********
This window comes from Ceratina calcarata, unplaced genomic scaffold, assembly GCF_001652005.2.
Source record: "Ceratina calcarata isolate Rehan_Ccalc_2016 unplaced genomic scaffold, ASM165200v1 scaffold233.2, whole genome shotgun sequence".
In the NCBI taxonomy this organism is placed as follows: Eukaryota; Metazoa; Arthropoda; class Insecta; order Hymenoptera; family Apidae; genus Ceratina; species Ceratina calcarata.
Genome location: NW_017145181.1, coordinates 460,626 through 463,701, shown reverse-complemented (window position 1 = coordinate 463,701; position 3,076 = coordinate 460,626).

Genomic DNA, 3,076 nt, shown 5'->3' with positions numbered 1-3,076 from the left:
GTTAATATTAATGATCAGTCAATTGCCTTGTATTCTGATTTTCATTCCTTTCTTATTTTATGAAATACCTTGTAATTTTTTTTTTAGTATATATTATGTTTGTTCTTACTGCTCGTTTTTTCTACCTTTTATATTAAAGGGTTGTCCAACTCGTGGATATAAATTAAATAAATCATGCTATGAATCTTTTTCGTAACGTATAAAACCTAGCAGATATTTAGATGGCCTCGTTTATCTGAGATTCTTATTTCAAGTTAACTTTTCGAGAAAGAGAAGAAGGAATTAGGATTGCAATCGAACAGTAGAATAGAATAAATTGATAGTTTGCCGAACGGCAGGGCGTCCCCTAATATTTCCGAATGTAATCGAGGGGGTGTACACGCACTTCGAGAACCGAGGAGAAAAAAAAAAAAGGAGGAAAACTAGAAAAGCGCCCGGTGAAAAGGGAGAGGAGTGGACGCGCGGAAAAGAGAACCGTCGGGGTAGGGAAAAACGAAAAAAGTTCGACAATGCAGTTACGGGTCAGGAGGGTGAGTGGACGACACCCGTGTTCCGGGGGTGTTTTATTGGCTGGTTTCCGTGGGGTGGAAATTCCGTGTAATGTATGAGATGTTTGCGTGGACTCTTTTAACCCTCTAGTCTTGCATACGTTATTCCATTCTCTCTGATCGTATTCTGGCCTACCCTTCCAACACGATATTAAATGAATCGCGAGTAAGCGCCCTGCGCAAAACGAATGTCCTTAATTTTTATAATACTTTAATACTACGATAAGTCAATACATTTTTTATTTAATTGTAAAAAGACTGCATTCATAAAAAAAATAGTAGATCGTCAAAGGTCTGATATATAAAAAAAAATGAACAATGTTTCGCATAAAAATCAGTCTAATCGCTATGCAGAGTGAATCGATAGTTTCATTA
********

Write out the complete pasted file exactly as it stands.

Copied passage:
This window comes from Ceratina calcarata, unplaced genomic scaffold, assembly GCF_001652005.2.
Source record: "Ceratina calcarata isolate Rehan_Ccalc_2016 unplaced genomic scaffold, ASM165200v1 scaffold233.2, whole genome shotgun sequence".
In the NCBI taxonomy this organism is placed as follows: Eukaryota; Metazoa; Arthropoda; class Insecta; order Hymenoptera; family Apidae; genus Ceratina; species Ceratina calcarata.
Genome location: NW_017145181.1, coordinates 460,626 through 463,701, shown reverse-complemented (window position 1 = coordinate 463,701; position 3,076 = coordinate 460,626).

Genomic DNA, 3,076 nt, shown 5'->3' with positions numbered 1-3,076 from the left:
GTTAATATTAATGATCAGTCAATTGCCTTGTATTCTGATTTTCATTCCTTTCTTATTTTATGAAATACCTTGTAATTTTTTTTTTAGTATATATTATGTTTGTTCTTACTGCTCGTTTTTTCTACCTTTTATATTAAAGGGTTGTCCAACTCGTGGATATAAATTAAATAAATCATGCTATGAATCTTTTTCGTAACGTATAAAACCTAGCAGATATTTAGATGGCCTCGTTTATCTGAGATTCTTATTTCAAGTTAACTTTTCGAGAAAGAGAAGAAGGAATTAGGATTGCAATCGAACAGTAGAATAGAATAAATTGATAGTTTGCCGAACGGCAGGGCGTCCCCTAATATTTCCGAATGTAATCGAGGGGGTGTACACGCACTTCGAGAACCGAGGAGAAAAAAAAAAAAGGAGGAAAACTAGAAAAGCGCCCGGTGAAAAGGGAGAGGAGTGGACGCGCGGAAAAGAGAACCGTCGGGGTAGGGAAAAACGAAAAAAGTTCGACAATGCAGTTACGGGTCAGGAGGGTGAGTGGACGACACCCGTGTTCCGGGGGTGTTTTATTGGCTGGTTTCCGTGGGGTGGAAATTCCGTGTAATGTATGAGATGTTTGCGTGGACTCTTTTAACCCTCTAGTCTTGCATACGTTATTCCATTCTCTCTGATCGTATTCTGGCCTACCCTTCCAACACGATATTAAATGAATCGCGAGTAAGCGCCCTGCGCAAAACGAATGTCCTTAATTTTTATAATACTTTAATACTACGATAAGTCAATACATTTTTTATTTAATTGTAAAAAGACTGCATTCATAAAAAAAATAGTAGATCGTCAAAGGTCTGATATATAAAAAAAAATGAACAATGTTTCGCATAAAAATCAGTCTAATCGCTATGCAGAGTGAATCGATAGTTTCATTA